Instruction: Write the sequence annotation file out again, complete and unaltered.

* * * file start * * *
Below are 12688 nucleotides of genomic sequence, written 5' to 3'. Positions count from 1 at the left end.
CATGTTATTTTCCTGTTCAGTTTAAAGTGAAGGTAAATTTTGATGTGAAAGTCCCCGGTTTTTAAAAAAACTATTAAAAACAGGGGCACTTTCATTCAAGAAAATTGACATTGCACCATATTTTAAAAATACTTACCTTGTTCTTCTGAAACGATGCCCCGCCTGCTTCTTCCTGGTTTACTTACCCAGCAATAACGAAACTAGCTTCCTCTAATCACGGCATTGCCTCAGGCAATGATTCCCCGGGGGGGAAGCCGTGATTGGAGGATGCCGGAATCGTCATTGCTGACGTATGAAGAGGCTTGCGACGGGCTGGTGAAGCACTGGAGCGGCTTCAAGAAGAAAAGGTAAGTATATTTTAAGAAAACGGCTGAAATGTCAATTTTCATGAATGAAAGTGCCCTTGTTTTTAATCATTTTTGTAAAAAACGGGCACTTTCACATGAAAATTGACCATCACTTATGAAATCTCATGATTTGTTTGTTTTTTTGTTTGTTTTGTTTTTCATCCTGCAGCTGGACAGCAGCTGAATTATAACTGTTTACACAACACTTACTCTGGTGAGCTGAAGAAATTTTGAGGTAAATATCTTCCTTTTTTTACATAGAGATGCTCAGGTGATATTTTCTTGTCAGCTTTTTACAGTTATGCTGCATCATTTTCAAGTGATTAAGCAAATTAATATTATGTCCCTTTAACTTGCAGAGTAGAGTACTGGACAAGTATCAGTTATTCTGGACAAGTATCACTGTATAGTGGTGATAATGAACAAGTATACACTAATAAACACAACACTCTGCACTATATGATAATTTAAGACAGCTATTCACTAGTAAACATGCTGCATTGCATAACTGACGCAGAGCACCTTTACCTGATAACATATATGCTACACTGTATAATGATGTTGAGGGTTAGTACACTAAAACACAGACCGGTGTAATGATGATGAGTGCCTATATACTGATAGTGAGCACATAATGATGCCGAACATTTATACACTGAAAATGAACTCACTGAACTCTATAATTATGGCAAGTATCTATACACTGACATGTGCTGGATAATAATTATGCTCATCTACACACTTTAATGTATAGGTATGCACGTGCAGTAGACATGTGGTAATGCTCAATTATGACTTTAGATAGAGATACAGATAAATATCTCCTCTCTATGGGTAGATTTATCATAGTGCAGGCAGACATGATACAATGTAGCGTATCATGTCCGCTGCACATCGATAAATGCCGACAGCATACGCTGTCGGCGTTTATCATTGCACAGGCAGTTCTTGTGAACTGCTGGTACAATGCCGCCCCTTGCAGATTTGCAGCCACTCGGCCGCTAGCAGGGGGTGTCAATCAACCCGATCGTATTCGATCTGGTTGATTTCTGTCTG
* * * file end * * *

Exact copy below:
Below are 12688 nucleotides of genomic sequence, written 5' to 3'. Positions count from 1 at the left end.
CATGTTATTTTCCTGTTCAGTTTAAAGTGAAGGTAAATTTTGATGTGAAAGTCCCCGGTTTTTAAAAAAACTATTAAAAACAGGGGCACTTTCATTCAAGAAAATTGACATTGCACCATATTTTAAAAATACTTACCTTGTTCTTCTGAAACGATGCCCCGCCTGCTTCTTCCTGGTTTACTTACCCAGCAATAACGAAACTAGCTTCCTCTAATCACGGCATTGCCTCAGGCAATGATTCCCCGGGGGGGAAGCCGTGATTGGAGGATGCCGGAATCGTCATTGCTGACGTATGAAGAGGCTTGCGACGGGCTGGTGAAGCACTGGAGCGGCTTCAAGAAGAAAAGGTAAGTATATTTTAAGAAAACGGCTGAAATGTCAATTTTCATGAATGAAAGTGCCCTTGTTTTTAATCATTTTTGTAAAAAACGGGCACTTTCACATGAAAATTGACCATCACTTATGAAATCTCATGATTTGTTTGTTTTTTTGTTTGTTTTGTTTTTCATCCTGCAGCTGGACAGCAGCTGAATTATAACTGTTTACACAACACTTACTCTGGTGAGCTGAAGAAATTTTGAGGTAAATATCTTCCTTTTTTTACATAGAGATGCTCAGGTGATATTTTCTTGTCAGCTTTTTACAGTTATGCTGCATCATTTTCAAGTGATTAAGCAAATTAATATTATGTCCCTTTAACTTGCAGAGTAGAGTACTGGACAAGTATCAGTTATTCTGGACAAGTATCACTGTATAGTGGTGATAATGAACAAGTATACACTAATAAACACAACACTCTGCACTATATGATAATTTAAGACAGCTATTCACTAGTAAACATGCTGCATTGCATAACTGACGCAGAGCACCTTTACCTGATAACATATATGCTACACTGTATAATGATGTTGAGGGTTAGTACACTAAAACACAGACCGGTGTAATGATGATGAGTGCCTATATACTGATAGTGAGCACATAATGATGCCGAACATTTATACACTGAAAATGAACTCACTGAACTCTATAATTATGGCAAGTATCTATACACTGACATGTGCTGGATAATAATTATGCTCATCTACACACTTTAATGTATAGGTATGCACGTGCAGTAGACATGTGGTAATGCTCAATTATGACTTTAGATAGAGATACAGATAAATATCTCCTCTCTATGGGTAGATTTATCATAGTGCAGGCAGACATGATACAATGTAGCGTATCATGTCCGCTGCACATCGATAAATGCCGACAGCATACGCTGTCGGCGTTTATCATTGCACAGGCAGTTCTTGTGAACTGCTGGTACAATGCCGCCCCTTGCAGATTTGCAGCCACTCGGCCGCTAGCAGGGGGTGTCAATCAACCCGATCGTATTCGATCTGGTTGATTTCTGTCTG